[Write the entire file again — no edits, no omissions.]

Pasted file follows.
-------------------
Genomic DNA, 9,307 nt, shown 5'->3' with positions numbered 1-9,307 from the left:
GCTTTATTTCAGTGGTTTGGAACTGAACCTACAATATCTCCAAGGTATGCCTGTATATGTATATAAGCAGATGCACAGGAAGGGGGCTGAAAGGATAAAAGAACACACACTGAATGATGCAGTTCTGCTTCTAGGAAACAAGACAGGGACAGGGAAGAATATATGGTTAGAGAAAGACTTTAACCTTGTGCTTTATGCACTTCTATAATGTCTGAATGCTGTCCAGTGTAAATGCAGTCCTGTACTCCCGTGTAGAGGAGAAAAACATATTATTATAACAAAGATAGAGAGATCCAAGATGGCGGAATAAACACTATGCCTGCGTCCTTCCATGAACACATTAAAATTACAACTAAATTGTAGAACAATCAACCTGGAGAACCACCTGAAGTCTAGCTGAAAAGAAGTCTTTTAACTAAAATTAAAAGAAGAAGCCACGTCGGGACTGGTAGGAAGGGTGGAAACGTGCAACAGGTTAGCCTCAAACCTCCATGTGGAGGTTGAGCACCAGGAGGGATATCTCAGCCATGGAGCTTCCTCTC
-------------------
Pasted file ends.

Genomic DNA, 9,307 nt, shown 5'->3' with positions numbered 1-9,307 from the left:
GCTTTATTTCAGTGGTTTGGAACTGAACCTACAATATCTCCAAGGTATGCCTGTATATGTATATAAGCAGATGCACAGGAAGGGGGCTGAAAGGATAAAAGAACACACACTGAATGATGCAGTTCTGCTTCTAGGAAACAAGACAGGGACAGGGAAGAATATATGGTTAGAGAAAGACTTTAACCTTGTGCTTTATGCACTTCTATAATGTCTGAATGCTGTCCAGTGTAAATGCAGTCCTGTACTCCCGTGTAGAGGAGAAAAACATATTATTATAACAAAGATAGAGAGATCCAAGATGGCGGAATAAACACTATGCCTGCGTCCTTCCATGAACACATTAAAATTACAACTAAATTGTAGAACAATCAACCTGGAGAACCACCTGAAGTCTAGCTGAAAAGAAGTCTTTTAACTAAAATTAAAAGAAGAAGCCACGTCGGGACTGGTAGGAAGGGTGGAAACGTGCAACAGGTTAGCCTCAAACCTCCATGTGGAGGTTGAGCACCAGGAGGGATATCTCAGCCATGGAGCTTCCTCTC